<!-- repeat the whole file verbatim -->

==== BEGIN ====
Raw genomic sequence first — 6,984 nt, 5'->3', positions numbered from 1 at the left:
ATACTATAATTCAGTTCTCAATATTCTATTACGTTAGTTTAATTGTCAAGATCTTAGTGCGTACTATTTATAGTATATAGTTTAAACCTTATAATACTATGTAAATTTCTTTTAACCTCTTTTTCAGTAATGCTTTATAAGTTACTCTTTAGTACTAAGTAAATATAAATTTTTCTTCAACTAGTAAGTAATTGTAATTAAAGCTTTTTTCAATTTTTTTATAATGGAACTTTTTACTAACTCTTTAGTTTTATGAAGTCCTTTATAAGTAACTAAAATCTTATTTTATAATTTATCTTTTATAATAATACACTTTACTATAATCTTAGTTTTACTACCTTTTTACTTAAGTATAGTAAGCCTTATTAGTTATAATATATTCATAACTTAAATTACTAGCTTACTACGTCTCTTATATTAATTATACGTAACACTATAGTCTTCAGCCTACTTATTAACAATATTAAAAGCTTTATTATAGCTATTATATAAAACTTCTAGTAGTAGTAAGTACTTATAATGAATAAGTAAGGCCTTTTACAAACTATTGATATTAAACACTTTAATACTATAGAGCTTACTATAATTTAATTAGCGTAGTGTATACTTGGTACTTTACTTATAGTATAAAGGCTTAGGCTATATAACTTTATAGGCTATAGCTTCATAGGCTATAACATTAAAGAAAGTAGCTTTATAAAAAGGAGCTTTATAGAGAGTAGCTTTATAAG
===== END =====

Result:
Raw genomic sequence first — 6,984 nt, 5'->3', positions numbered from 1 at the left:
ATACTATAATTCAGTTCTCAATATTCTATTACGTTAGTTTAATTGTCAAGATCTTAGTGCGTACTATTTATAGTATATAGTTTAAACCTTATAATACTATGTAAATTTCTTTTAACCTCTTTTTCAGTAATGCTTTATAAGTTACTCTTTAGTACTAAGTAAATATAAATTTTTCTTCAACTAGTAAGTAATTGTAATTAAAGCTTTTTTCAATTTTTTTATAATGGAACTTTTTACTAACTCTTTAGTTTTATGAAGTCCTTTATAAGTAACTAAAATCTTATTTTATAATTTATCTTTTATAATAATACACTTTACTATAATCTTAGTTTTACTACCTTTTTACTTAAGTATAGTAAGCCTTATTAGTTATAATATATTCATAACTTAAATTACTAGCTTACTACGTCTCTTATATTAATTATACGTAACACTATAGTCTTCAGCCTACTTATTAACAATATTAAAAGCTTTATTATAGCTATTATATAAAACTTCTAGTAGTAGTAAGTACTTATAATGAATAAGTAAGGCCTTTTACAAACTATTGATATTAAACACTTTAATACTATAGAGCTTACTATAATTTAATTAGCGTAGTGTATACTTGGTACTTTACTTATAGTATAAAGGCTTAGGCTATATAACTTTATAGGCTATAGCTTCATAGGCTATAACATTAAAGAAAGTAGCTTTATAAAAAGGAGCTTTATAGAGAGTAGCTTTATAAG